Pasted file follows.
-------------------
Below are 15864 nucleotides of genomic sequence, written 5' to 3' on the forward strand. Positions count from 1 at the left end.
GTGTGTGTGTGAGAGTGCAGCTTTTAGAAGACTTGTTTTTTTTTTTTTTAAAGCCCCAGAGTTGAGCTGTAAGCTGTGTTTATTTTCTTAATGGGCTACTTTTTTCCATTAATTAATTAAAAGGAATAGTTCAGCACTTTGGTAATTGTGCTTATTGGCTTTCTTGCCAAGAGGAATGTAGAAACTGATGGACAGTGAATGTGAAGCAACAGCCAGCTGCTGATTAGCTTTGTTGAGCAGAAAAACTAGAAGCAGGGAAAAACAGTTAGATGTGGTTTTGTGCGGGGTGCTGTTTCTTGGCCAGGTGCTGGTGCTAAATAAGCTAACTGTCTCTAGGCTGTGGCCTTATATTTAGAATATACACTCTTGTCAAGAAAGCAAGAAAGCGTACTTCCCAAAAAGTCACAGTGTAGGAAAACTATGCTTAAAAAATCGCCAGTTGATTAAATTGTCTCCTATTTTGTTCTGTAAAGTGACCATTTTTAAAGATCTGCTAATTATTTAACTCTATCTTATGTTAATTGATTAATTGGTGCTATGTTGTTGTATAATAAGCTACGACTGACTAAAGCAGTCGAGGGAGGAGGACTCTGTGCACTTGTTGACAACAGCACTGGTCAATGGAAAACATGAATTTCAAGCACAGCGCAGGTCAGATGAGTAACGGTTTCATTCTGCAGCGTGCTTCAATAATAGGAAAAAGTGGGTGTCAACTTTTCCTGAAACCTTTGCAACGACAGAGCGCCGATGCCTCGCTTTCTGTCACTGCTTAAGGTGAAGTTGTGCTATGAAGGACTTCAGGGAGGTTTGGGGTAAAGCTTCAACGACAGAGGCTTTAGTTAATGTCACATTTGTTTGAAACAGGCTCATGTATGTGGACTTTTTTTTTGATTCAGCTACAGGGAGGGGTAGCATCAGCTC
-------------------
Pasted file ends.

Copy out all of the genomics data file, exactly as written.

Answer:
Below are 15864 nucleotides of genomic sequence, written 5' to 3' on the forward strand. Positions count from 1 at the left end.
GTGTGTGTGTGAGAGTGCAGCTTTTAGAAGACTTGTTTTTTTTTTTTTTAAAGCCCCAGAGTTGAGCTGTAAGCTGTGTTTATTTTCTTAATGGGCTACTTTTTTCCATTAATTAATTAAAAGGAATAGTTCAGCACTTTGGTAATTGTGCTTATTGGCTTTCTTGCCAAGAGGAATGTAGAAACTGATGGACAGTGAATGTGAAGCAACAGCCAGCTGCTGATTAGCTTTGTTGAGCAGAAAAACTAGAAGCAGGGAAAAACAGTTAGATGTGGTTTTGTGCGGGGTGCTGTTTCTTGGCCAGGTGCTGGTGCTAAATAAGCTAACTGTCTCTAGGCTGTGGCCTTATATTTAGAATATACACTCTTGTCAAGAAAGCAAGAAAGCGTACTTCCCAAAAAGTCACAGTGTAGGAAAACTATGCTTAAAAAATCGCCAGTTGATTAAATTGTCTCCTATTTTGTTCTGTAAAGTGACCATTTTTAAAGATCTGCTAATTATTTAACTCTATCTTATGTTAATTGATTAATTGGTGCTATGTTGTTGTATAATAAGCTACGACTGACTAAAGCAGTCGAGGGAGGAGGACTCTGTGCACTTGTTGACAACAGCACTGGTCAATGGAAAACATGAATTTCAAGCACAGCGCAGGTCAGATGAGTAACGGTTTCATTCTGCAGCGTGCTTCAATAATAGGAAAAAGTGGGTGTCAACTTTTCCTGAAACCTTTGCAACGACAGAGCGCCGATGCCTCGCTTTCTGTCACTGCTTAAGGTGAAGTTGTGCTATGAAGGACTTCAGGGAGGTTTGGGGTAAAGCTTCAACGACAGAGGCTTTAGTTAATGTCACATTTGTTTGAAACAGGCTCATGTATGTGGACTTTTTTTTTGATTCAGCTACAGGGAGGGGTAGCATCAGCTC